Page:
Once again, the Aramaic word is given with an attempted transliteration, only this time the word to be transliterated is more complicated. In Greek, the Aramaic is written εφφαθα. This is from the Aramaic 'ethpthaħ', the passive imperative of the verb 'pthaħ', 'to open'. The guttural 'ħ' was generally softened in Galilean Aramaic,.
In Aramaic, it could be אתפתח.

Abba (Αββα)

Mark 14:36
Abba, Father," he said, "everything is possible for you. Take this cup from me. Yet not what I will, but what you will.".
Abba, an Aramaic word (written Αββα in Greek, and 'abbā in Aramaic), is immediately followed by the Greek equivalent (Πατηρ) with no explicit mention of it being a translation. The phrase Abba, Father is repeated in Romans 8:15 and Galatians 4:6.
In Aramaic, it could be אבא.
Note, the name Barabbas is a Hellenization of the Aramaic Bar Abba (בר אבא), literally, "Son of the Father", but here Abba is probably the diminutive form of the Hebrew name Abraham, like Akiba is of Yaakob.

Raca (Ρακα)

Matthew 5:22
''But I say unto you, That whosoever is angry with his brother without a cause shall be in danger of the judgment: and whosoever shall say to his brother, Raca, shall be in danger of the council: but whosoever shall say, Thou fool, shall be in danger of hell fire.''
Raca, or Raka, in the Aramaic of the Talmud means empty one, fool, empty head.
In Aramaic, it could be ריקא or ריקה.
Note: The phrase "without a cause" is missing from Matthew 5:22 in the Codex Sinaiticus and the Codex Vaticanus.

Mammon (Μαμωνας)

Gospel of Matthew 6:24
No one can serve two masters: for either they will hate the one, and love the other; or else they will hold to the one, and despise the other. You cannot serve God and mammon.
Luke 16:9-13
''And I say unto you, Make to yourselves friends of the mammon of unrighteousness; that, when ye fail, they may receive you into everlasting habitations. He that is faithful in that which is least is faithful also in much: and he that is unjust in the least is unjust also in much. If therefore ye have not been faithful in the unrighteous mammon, who will commit to your trust the true riches? And if ye have not been faithful in that which is another man's, who shall give you that which is your own? No servant can serve two masters: for either he will hate the one, and love the other; or else he will hold to the one, and despise the other. Ye cannot serve God and mammon.
2 Clement 6
Now the Lord declares, "No servant can serve two masters." If we desire, then, to serve both God and mammon, it will be unprofitable for us. "For what will it profit if a man gain the whole world, and lose his own soul?" This world and the next are two enemies. The one urges to adultery and corruption, avarice and deceit; the other bids farewell to these things. We cannot, therefore, be the friends of both; and it behoves us, by renouncing the one, to make sure of the other. Let us reckon that it is better to hate the things present, since they are trifling, and transient, and corruptible; and to love those [which are to come,] as being good and incorruptible. For if we do the will of Christ, we shall find rest; otherwise, nothing shall deliver us from eternal punishment, if we disobey His commandments.'' (Roberts-Donaldson)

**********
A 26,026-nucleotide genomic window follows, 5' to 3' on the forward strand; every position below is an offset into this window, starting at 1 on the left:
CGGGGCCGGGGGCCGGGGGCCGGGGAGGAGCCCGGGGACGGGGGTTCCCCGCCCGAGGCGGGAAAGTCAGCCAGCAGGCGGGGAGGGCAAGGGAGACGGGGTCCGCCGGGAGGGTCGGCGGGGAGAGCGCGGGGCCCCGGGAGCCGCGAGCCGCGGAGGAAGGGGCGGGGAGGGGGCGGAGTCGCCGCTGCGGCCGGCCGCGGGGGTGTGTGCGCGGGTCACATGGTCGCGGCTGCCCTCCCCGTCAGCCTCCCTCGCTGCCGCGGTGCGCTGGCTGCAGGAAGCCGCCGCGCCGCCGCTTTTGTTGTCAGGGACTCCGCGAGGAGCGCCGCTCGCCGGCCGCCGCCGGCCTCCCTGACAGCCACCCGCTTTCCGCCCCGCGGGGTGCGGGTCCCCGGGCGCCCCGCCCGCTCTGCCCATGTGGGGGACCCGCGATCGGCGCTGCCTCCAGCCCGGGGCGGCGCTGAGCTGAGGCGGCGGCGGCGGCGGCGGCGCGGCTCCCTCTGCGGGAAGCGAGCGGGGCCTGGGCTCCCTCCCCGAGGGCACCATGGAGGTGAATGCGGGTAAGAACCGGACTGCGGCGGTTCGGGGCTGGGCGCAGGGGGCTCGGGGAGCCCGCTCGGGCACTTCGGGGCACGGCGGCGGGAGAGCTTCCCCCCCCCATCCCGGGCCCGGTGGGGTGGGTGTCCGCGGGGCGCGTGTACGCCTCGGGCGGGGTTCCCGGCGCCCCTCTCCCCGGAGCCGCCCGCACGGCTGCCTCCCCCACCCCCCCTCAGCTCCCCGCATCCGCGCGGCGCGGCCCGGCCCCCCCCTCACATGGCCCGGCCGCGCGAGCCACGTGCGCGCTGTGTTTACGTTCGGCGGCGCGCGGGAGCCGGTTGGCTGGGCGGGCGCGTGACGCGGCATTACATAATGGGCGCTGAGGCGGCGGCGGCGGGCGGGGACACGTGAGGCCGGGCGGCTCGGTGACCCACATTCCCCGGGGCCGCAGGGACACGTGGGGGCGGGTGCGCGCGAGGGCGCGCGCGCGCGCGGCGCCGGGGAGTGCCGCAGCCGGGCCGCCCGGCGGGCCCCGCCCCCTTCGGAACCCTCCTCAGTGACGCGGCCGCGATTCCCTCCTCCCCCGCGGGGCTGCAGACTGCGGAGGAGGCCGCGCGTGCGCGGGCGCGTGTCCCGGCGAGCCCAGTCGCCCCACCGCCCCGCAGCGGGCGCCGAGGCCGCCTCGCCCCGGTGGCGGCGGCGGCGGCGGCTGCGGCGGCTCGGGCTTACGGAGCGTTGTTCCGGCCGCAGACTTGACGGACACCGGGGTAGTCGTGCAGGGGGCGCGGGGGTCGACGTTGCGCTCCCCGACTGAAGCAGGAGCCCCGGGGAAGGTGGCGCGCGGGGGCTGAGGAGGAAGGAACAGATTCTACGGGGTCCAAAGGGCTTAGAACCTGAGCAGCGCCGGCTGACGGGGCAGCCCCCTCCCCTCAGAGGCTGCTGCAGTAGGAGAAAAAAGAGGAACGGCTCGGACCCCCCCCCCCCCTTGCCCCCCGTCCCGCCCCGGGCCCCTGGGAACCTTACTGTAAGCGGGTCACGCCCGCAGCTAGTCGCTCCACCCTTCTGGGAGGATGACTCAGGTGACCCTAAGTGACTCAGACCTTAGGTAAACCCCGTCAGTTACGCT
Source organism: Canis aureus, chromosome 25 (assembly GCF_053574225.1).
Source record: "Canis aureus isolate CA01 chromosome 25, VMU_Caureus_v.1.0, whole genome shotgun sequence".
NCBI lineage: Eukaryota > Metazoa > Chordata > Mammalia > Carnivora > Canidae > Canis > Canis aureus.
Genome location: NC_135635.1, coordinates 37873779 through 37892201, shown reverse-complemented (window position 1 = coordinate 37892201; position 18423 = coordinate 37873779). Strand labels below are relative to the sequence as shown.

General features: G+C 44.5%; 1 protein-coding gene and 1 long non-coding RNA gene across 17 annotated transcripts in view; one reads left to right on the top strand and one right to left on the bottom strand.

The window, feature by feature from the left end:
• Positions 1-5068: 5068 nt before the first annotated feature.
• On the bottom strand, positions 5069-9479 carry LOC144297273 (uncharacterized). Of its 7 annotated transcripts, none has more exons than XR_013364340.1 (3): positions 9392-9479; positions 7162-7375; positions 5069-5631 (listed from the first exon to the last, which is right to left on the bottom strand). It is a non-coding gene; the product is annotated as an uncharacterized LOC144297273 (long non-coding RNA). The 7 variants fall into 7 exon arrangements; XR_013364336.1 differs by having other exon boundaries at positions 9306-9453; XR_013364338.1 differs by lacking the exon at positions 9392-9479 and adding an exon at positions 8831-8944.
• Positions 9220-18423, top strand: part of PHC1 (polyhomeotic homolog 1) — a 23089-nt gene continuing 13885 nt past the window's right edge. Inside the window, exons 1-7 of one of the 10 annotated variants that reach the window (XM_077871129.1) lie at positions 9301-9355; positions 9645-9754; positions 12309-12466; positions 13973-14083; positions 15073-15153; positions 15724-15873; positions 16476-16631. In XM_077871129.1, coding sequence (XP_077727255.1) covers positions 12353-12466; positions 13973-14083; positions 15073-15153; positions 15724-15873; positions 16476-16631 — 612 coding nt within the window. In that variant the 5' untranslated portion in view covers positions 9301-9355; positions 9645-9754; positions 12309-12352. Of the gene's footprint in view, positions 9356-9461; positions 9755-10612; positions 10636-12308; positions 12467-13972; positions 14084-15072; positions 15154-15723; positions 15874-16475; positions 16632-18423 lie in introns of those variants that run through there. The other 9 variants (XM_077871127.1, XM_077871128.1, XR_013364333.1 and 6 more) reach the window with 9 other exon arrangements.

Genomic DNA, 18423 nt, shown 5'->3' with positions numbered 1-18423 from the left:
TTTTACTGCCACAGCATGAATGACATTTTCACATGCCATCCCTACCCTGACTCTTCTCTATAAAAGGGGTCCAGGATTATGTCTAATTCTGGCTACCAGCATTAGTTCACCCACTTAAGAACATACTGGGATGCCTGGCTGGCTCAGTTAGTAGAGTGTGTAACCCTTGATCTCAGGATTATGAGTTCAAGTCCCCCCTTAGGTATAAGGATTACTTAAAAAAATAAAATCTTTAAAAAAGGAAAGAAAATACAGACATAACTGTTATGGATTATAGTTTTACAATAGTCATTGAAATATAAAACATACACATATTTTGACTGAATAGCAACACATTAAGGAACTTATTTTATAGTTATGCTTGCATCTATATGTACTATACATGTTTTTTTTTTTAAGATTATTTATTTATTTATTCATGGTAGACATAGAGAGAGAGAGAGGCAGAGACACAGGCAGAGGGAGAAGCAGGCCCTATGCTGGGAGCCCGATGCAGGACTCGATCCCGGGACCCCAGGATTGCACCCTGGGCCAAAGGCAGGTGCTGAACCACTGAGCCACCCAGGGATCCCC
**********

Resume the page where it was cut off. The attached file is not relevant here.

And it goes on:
In Aramaic, it could be ממון.
In the New Testament the word — Mamōnâs — is declined like a Greek word, whereas many of the other Aramaic words are treated as indeclinable foreign words.

Rabboni (Ραββουνει)

Bible verse |John|20:16
Jesus saith unto her, Mary. She turned herself, and saith unto him, Rabboni; which is to say, Master. (KJV)
Also in Mark 10:51. Hebrew form rabbi used as title of Jesus in Matthew 26:25,49; Mark 9:5, 11:21, 14:45; John 1:49, 4:31, 6:25, 9:2, 11:8.
In Aramaic, it could be רבוני.

Maranatha (μαρανα θα)

Didache 10 (Prayer after Communion)
.. Let grace come, and let this world pass away. Hosanna to the God (Son) of David! If any one is holy, let him come; if any one is not so, let him repent. Maranatha. Amen. (Roberts-Donaldson)
1 Corinthians 16:22
If any man love not the Lord Jesus Christ, let him be Anathema Maranatha.
In Aramaic (מרנא תא) it means Lord, come! or Our Lord, come!

Eli Eli lema sabachthani (Ηλει Ηλει λεμα σαβαχθανει)

Matthew 27:46
Around the ninth hour, Jesus shouted in a loud voice, saying "Eli Eli lema sabachthani?" which is, "My God, my God, why have you forsaken me?"
Mark 15:34
And at the ninth hour, Jesus shouted in a loud voice, "Eloi Eloi lema sabachthani?" which is translated, "My God, my God, for what have you forsaken me?"
This phrase, shouted by Jesus from the cross, is given to us in these two versions. The Matthean version of the phrase is transliterated in Greek as ηλει ηλει λεμα σαβαχθανει. The Markan version is similar, but begins ελωι ελωι (elōi rather than ēlei).
The lines seems to be quoting the first line of Psalm 22. However, he is not quoting the canonical Hebrew version (êlî êlî lâmâ `azabtânî), but is using an Aramaic translation of it (see targum).
In the following verse, in both accounts, some who hear Jesus' cry imagine that he is calling for help from Elijah (Eliyyâ). This is perhaps to underline the incomprehension of the bystanders about what is happening. Matthew's use of ηλι may indicate a more 'official' rendition of the psalm verse, more in line with the Hebrew. Mark's version probably represents the Aramaic colloquial better. The Aramaic behind Matthew is êlî êlî lmâ švaqtanî. Whereas Mark has elohî elohî.